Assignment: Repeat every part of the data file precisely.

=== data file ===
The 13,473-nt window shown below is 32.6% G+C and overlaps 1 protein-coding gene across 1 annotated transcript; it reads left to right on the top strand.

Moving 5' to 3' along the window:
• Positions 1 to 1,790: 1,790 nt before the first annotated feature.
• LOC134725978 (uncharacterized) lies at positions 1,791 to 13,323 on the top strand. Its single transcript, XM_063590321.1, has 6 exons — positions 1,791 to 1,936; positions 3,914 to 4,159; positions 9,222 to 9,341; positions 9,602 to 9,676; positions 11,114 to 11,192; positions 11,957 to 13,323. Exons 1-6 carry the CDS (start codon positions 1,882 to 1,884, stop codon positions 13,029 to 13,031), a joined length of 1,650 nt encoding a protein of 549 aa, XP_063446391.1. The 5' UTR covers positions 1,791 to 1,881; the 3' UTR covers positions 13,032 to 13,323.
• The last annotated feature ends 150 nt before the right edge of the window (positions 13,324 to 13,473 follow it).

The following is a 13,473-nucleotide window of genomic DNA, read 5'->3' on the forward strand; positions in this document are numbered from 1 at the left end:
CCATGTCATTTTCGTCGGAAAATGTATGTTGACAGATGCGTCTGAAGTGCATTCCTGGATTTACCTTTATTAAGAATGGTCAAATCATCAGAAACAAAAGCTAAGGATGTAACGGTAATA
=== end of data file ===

The 13,473-nt window shown below is 32.6% G+C and overlaps 1 protein-coding gene across 1 annotated transcript; it reads left to right on the top strand.

Moving 5' to 3' along the window:
• Positions 1 to 1,790: 1,790 nt before the first annotated feature.
• LOC134725978 (uncharacterized) lies at positions 1,791 to 13,323 on the top strand. Its single transcript, XM_063590321.1, has 6 exons — positions 1,791 to 1,936; positions 3,914 to 4,159; positions 9,222 to 9,341; positions 9,602 to 9,676; positions 11,114 to 11,192; positions 11,957 to 13,323. Exons 1-6 carry the CDS (start codon positions 1,882 to 1,884, stop codon positions 13,029 to 13,031), a joined length of 1,650 nt encoding a protein of 549 aa, XP_063446391.1. The 5' UTR covers positions 1,791 to 1,881; the 3' UTR covers positions 13,032 to 13,323.
• The last annotated feature ends 150 nt before the right edge of the window (positions 13,324 to 13,473 follow it).

The following is a 13,473-nucleotide window of genomic DNA, read 5'->3' on the forward strand; positions in this document are numbered from 1 at the left end:
CCATGTCATTTTCGTCGGAAAATGTATGTTGACAGATGCGTCTGAAGTGCATTCCTGGATTTACCTTTATTAAGAATGGTCAAATCATCAGAAACAAAAGCTAAGGATGTAACGGTAATA